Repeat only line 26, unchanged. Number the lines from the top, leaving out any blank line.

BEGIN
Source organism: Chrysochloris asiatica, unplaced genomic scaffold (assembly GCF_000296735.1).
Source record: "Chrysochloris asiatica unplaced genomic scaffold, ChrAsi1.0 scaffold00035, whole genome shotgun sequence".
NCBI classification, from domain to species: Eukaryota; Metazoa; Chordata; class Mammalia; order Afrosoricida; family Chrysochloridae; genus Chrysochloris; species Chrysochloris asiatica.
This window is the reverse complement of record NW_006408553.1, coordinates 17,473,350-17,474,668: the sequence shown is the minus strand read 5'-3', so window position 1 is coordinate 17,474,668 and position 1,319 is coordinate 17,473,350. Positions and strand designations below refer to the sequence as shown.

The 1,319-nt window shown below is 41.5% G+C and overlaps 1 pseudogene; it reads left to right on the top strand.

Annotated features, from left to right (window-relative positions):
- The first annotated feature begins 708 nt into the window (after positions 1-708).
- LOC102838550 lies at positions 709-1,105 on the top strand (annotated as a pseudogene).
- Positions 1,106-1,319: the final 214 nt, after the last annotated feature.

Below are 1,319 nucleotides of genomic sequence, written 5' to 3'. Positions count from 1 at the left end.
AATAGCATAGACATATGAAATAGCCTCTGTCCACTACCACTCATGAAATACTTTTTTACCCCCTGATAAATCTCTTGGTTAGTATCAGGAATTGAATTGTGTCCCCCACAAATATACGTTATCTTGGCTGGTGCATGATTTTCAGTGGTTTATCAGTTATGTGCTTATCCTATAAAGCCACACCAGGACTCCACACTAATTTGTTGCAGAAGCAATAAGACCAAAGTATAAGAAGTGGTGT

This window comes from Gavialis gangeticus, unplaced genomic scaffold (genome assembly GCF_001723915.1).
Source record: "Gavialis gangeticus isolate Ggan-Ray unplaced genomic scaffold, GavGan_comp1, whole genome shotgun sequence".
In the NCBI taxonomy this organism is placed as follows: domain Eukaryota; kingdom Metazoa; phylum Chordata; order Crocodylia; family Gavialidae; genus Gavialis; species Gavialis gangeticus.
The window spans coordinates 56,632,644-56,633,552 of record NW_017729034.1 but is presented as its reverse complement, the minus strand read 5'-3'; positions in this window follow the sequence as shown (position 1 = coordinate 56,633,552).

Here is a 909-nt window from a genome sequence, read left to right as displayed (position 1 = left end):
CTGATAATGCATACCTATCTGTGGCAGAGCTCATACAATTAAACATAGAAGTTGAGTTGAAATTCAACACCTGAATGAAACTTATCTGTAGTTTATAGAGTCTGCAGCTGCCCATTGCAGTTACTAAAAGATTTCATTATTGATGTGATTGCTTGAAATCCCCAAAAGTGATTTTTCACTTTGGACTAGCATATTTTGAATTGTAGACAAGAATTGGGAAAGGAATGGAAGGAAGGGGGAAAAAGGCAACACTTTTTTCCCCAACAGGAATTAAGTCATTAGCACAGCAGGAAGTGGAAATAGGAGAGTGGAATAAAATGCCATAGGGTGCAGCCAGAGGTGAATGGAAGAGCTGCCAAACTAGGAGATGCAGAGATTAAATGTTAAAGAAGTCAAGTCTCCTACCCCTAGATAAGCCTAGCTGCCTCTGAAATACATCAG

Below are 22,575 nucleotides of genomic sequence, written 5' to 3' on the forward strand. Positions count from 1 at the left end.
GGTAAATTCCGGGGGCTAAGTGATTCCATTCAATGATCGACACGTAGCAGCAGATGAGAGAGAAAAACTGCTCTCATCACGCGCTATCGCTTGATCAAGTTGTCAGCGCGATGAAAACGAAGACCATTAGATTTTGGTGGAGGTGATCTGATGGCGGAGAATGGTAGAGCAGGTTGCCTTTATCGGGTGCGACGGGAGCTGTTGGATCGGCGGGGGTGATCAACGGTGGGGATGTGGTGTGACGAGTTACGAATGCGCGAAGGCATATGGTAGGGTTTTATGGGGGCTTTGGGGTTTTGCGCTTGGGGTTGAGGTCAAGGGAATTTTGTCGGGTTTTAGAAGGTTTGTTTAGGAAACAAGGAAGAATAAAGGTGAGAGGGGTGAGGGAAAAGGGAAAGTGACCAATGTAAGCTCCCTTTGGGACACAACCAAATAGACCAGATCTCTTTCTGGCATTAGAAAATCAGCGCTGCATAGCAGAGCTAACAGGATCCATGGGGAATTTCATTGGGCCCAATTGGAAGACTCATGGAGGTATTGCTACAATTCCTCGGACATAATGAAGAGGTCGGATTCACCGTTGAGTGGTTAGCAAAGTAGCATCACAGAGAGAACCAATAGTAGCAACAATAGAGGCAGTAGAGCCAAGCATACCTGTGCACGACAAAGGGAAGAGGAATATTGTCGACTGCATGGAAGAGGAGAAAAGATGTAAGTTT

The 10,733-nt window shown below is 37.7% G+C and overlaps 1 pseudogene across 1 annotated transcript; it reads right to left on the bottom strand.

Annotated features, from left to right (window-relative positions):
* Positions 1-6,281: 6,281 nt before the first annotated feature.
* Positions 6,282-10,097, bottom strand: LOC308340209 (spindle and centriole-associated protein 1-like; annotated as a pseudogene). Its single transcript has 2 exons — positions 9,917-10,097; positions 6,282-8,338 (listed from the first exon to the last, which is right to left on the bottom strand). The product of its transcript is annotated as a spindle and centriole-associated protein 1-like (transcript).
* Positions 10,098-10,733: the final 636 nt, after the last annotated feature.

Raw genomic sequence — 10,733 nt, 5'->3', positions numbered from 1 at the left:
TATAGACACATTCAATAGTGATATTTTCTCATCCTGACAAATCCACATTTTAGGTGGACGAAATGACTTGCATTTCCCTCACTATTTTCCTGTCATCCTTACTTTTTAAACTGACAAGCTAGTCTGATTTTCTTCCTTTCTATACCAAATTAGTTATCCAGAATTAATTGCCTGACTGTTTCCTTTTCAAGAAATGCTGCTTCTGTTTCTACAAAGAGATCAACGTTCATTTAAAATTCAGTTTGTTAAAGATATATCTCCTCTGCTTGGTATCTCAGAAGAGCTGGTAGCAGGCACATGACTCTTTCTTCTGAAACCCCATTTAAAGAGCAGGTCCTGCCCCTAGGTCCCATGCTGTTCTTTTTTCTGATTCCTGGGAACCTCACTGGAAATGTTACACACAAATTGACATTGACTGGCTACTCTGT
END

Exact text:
TATAGACACATTCAATAGTGATATTTTCTCATCCTGACAAATCCACATTTTAGGTGGACGAAATGACTTGCATTTCCCTCACTATTTTCCTGTCATCCTTACTTTTTAAACTGACAAGCTAGTCTGATTTTCTTCCTTTCTATACCAAATTAGTTATCCAGAATTAATTGCCTGACTGTTTCCTTTTCAAGAAATGCTGCTTCTGTTTCTACAAAGAGATCAACGTTCATTTAAAATTCAGTTTGTTAAAGATATATCTCCTCTGCTTGGTATCTCAGAAGAGCTGGTAGCAGGCACATGACTCTTTCTTCTGAAACCCCATTTAAAGAGCAGGTCCTGCCCCTAGGTCCCATGCTGTTCTTTTTTCTGATTCCTGGGAACCTCACTGGAAATGTTACACACAAATTGACATTGACTGGCTACTCTGT